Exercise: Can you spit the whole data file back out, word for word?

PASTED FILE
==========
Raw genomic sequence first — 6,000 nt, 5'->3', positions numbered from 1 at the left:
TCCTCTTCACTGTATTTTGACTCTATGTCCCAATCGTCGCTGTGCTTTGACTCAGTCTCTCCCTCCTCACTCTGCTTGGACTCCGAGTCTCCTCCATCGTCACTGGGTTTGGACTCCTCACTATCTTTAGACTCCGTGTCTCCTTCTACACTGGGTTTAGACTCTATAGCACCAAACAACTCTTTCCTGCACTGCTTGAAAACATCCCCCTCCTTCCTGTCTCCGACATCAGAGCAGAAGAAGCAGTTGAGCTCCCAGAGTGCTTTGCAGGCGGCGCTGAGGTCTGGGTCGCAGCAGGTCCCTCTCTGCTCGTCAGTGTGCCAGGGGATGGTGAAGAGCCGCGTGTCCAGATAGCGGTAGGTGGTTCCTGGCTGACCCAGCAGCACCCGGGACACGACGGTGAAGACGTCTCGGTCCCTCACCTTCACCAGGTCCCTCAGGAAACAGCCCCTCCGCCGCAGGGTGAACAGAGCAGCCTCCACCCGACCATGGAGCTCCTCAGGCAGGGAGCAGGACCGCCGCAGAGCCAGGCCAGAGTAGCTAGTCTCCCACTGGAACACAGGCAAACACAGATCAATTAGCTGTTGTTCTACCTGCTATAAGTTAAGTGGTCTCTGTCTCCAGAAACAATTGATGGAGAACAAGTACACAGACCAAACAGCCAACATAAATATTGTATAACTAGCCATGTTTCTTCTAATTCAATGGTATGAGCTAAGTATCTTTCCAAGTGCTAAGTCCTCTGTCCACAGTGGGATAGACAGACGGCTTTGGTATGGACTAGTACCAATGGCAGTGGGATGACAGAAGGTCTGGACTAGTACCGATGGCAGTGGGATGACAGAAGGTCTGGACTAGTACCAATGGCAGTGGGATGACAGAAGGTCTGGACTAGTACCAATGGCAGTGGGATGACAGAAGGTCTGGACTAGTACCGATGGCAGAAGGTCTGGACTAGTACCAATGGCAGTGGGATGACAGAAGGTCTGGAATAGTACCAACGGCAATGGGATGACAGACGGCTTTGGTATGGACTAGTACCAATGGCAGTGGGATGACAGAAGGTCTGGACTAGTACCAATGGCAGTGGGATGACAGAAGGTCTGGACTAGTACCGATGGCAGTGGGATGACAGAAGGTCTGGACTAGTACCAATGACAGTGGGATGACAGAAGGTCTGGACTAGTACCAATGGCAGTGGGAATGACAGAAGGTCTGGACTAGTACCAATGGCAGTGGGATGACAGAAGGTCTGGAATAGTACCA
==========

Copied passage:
Raw genomic sequence first — 6,000 nt, 5'->3', positions numbered from 1 at the left:
TCCTCTTCACTGTATTTTGACTCTATGTCCCAATCGTCGCTGTGCTTTGACTCAGTCTCTCCCTCCTCACTCTGCTTGGACTCCGAGTCTCCTCCATCGTCACTGGGTTTGGACTCCTCACTATCTTTAGACTCCGTGTCTCCTTCTACACTGGGTTTAGACTCTATAGCACCAAACAACTCTTTCCTGCACTGCTTGAAAACATCCCCCTCCTTCCTGTCTCCGACATCAGAGCAGAAGAAGCAGTTGAGCTCCCAGAGTGCTTTGCAGGCGGCGCTGAGGTCTGGGTCGCAGCAGGTCCCTCTCTGCTCGTCAGTGTGCCAGGGGATGGTGAAGAGCCGCGTGTCCAGATAGCGGTAGGTGGTTCCTGGCTGACCCAGCAGCACCCGGGACACGACGGTGAAGACGTCTCGGTCCCTCACCTTCACCAGGTCCCTCAGGAAACAGCCCCTCCGCCGCAGGGTGAACAGAGCAGCCTCCACCCGACCATGGAGCTCCTCAGGCAGGGAGCAGGACCGCCGCAGAGCCAGGCCAGAGTAGCTAGTCTCCCACTGGAACACAGGCAAACACAGATCAATTAGCTGTTGTTCTACCTGCTATAAGTTAAGTGGTCTCTGTCTCCAGAAACAATTGATGGAGAACAAGTACACAGACCAAACAGCCAACATAAATATTGTATAACTAGCCATGTTTCTTCTAATTCAATGGTATGAGCTAAGTATCTTTCCAAGTGCTAAGTCCTCTGTCCACAGTGGGATAGACAGACGGCTTTGGTATGGACTAGTACCAATGGCAGTGGGATGACAGAAGGTCTGGACTAGTACCGATGGCAGTGGGATGACAGAAGGTCTGGACTAGTACCAATGGCAGTGGGATGACAGAAGGTCTGGACTAGTACCAATGGCAGTGGGATGACAGAAGGTCTGGACTAGTACCGATGGCAGAAGGTCTGGACTAGTACCAATGGCAGTGGGATGACAGAAGGTCTGGAATAGTACCAACGGCAATGGGATGACAGACGGCTTTGGTATGGACTAGTACCAATGGCAGTGGGATGACAGAAGGTCTGGACTAGTACCAATGGCAGTGGGATGACAGAAGGTCTGGACTAGTACCGATGGCAGTGGGATGACAGAAGGTCTGGACTAGTACCAATGACAGTGGGATGACAGAAGGTCTGGACTAGTACCAATGGCAGTGGGAATGACAGAAGGTCTGGACTAGTACCAATGGCAGTGGGATGACAGAAGGTCTGGAATAGTACCA